Production Distribution & Systems Thinking

develop strategic solutions for complex challenges

The world is getting more complex with technological, social and environmental changes.

Understanding the dynamics of a supply chain is essential for businesses, but learning first hand through trial and error can be costly. Developed at MIT Sloan School of Management, the Production Distribution Simulation lets you experience some of the dynamics in a supply chain.

Under pressure, we focus on managing our own piece of the system, trying to keep our own costs low. When long-term effects of our short-sight actions hit home, we blame our customer for ordering erratically, and our supplier for delivering late.

The simulation illustrates the key principle that structure influences behaviour. Participants experience the pressures of playing a role in a complex system and can see long-range effects during the course of the simulation. Each participant contributes as a member of a team that must meet its customers’ demands. The objective of the simulation is to minimize the total cost for your organization.

Best for

  • Leaders with responsibility within a supply chain

  • Team members


In person


4 hours

Class size

Facilitator to participant ratio 1:16

The power of systems thinking and how structure influences behaviour.

The simulation provides an opportunity for participants to play the role of managers in a complex dynamic system, specifically, managers in a supply chain representing the production and distribution of a product. Each team consists of four sectors: Retailer, Wholesaler, Distributor, and Factory. The goal is to meet customer demand and order enough from your supplier, while keep inventory low and avoiding costly backlogs.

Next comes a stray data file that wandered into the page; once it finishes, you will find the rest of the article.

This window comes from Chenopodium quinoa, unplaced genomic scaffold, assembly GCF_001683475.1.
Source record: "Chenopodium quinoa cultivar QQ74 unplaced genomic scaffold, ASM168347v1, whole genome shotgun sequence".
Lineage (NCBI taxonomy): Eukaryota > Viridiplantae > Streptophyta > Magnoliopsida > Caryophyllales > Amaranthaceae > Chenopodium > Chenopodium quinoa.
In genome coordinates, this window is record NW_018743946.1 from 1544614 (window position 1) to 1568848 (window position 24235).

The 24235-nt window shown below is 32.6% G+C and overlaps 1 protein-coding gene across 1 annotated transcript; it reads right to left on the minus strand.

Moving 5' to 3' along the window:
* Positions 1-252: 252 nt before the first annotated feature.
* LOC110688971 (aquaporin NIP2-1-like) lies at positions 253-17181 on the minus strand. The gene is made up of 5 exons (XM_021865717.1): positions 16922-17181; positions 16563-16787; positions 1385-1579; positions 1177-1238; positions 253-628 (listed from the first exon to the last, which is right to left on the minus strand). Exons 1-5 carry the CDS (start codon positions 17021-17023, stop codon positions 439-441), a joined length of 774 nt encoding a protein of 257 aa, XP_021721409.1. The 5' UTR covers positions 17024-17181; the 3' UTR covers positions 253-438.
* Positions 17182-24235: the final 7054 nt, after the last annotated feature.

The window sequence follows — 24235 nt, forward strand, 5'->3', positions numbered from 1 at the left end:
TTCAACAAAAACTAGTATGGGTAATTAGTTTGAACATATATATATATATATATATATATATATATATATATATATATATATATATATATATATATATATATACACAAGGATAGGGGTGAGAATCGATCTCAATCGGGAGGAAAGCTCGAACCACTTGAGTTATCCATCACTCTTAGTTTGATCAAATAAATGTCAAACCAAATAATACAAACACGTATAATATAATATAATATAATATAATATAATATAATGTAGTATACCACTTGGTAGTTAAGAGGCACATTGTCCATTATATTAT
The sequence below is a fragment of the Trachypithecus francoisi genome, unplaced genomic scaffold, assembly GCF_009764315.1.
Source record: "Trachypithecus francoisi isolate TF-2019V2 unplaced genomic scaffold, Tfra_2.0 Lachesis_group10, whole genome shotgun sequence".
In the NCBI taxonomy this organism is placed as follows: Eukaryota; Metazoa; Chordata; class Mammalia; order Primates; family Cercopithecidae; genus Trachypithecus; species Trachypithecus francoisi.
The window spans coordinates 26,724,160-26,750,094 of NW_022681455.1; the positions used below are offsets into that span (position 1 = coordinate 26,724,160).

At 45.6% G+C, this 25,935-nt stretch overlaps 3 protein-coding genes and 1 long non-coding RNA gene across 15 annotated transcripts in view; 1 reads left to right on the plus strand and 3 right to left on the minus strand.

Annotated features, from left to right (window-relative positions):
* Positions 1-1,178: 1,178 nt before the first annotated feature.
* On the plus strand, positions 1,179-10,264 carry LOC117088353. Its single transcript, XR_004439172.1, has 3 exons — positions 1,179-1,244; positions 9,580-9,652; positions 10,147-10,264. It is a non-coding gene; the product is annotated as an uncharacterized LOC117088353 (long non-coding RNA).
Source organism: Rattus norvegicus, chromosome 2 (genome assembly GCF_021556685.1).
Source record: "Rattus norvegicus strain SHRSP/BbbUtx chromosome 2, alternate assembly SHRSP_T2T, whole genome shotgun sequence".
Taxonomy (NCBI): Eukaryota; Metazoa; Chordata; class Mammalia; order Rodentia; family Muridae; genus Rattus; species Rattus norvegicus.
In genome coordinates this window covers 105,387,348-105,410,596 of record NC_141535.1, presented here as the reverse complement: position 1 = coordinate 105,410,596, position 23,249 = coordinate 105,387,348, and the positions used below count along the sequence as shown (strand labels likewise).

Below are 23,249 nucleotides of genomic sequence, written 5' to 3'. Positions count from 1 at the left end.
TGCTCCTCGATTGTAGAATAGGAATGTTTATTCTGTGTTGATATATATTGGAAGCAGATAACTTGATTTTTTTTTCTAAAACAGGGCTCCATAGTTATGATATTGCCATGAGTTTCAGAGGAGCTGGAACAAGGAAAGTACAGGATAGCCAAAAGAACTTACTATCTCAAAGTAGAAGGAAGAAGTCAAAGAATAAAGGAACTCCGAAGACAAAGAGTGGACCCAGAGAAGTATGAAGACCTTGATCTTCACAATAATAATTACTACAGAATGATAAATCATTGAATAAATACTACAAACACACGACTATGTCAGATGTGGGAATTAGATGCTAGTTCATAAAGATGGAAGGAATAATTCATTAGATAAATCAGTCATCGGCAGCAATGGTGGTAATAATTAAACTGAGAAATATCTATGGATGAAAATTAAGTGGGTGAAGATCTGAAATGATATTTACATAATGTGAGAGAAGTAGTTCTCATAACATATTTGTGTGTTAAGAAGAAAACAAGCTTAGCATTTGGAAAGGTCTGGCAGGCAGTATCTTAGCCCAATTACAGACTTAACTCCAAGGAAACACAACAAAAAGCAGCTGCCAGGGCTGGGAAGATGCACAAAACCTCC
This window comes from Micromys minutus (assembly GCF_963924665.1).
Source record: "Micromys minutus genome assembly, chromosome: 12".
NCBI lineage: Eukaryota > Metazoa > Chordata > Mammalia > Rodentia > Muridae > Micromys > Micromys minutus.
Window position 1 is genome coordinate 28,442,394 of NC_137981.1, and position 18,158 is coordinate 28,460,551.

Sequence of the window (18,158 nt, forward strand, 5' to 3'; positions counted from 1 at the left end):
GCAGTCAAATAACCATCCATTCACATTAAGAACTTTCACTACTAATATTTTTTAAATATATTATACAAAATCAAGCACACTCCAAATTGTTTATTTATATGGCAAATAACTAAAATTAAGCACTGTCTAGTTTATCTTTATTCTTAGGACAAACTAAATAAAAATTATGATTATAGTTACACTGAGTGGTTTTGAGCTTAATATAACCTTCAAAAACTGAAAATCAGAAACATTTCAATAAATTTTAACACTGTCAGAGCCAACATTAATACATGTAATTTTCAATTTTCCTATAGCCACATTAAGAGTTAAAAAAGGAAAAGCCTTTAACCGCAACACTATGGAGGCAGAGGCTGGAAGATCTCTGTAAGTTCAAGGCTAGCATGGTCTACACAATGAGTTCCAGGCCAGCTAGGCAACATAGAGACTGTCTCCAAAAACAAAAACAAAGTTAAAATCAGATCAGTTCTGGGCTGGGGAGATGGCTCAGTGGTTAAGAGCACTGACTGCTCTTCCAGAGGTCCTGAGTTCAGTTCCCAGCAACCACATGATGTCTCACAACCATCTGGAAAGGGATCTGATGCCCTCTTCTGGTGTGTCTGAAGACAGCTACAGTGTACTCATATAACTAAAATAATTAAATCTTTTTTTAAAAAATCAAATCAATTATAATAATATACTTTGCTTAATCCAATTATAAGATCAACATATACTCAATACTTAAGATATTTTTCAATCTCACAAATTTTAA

This simulation provides an introduction to systems thinking and mental models relevant in any domain.  Participants learn about the structure and dynamics of supply chains, but the stimulation is widely used in organizations of all types, including finance, services, government, and many others in which there are no supply chains or physical products. Participants experience interpersonal interactions and emotions that arise as unintended consequences of their decisions, including the often erroneous but self-reinforcing negative attributions we make about others. The impact of these negative attributions can erode trust in any organization, and the program explores what can be done to overcome them.

Participants in the Production Distribution and Systems Thinking program learn:
  • The Production Distribution Simulation creates an experimental learning environment that provides cognitive lessons. Within the compressed time and space of the model, participants experience the long-term consequences of their actions.

  • Research reported by John D. Sterman shows that most participants do not account for the impact of their own decisions on their team or on the system as a whole.

  • Participants have great difficulty appreciating the multiple feedback loops, time delays, and non-linearities in the system, using instead a very simple heuristic to place orders.

Why choose our Production Distribution and Systems Thinking program?

The simulation is particularly useful in classes on operations management, production scheduling, and related issues.

The simulation highlights the importance of coordination among levels in an organization, the role of information systems in controlling complex systems, and the implications of different production paradigms such as just-in-time inventory management.

The simulation provides a vivd experience with a complex system, where participants can see how the collective results of individually sensible decisions can be disastrous and where they can see the connection between structure of a system and the dynamics it generates.

What is included

Program facilitation

Program material

Access to Production Distribution Simulation

Piqued your interest?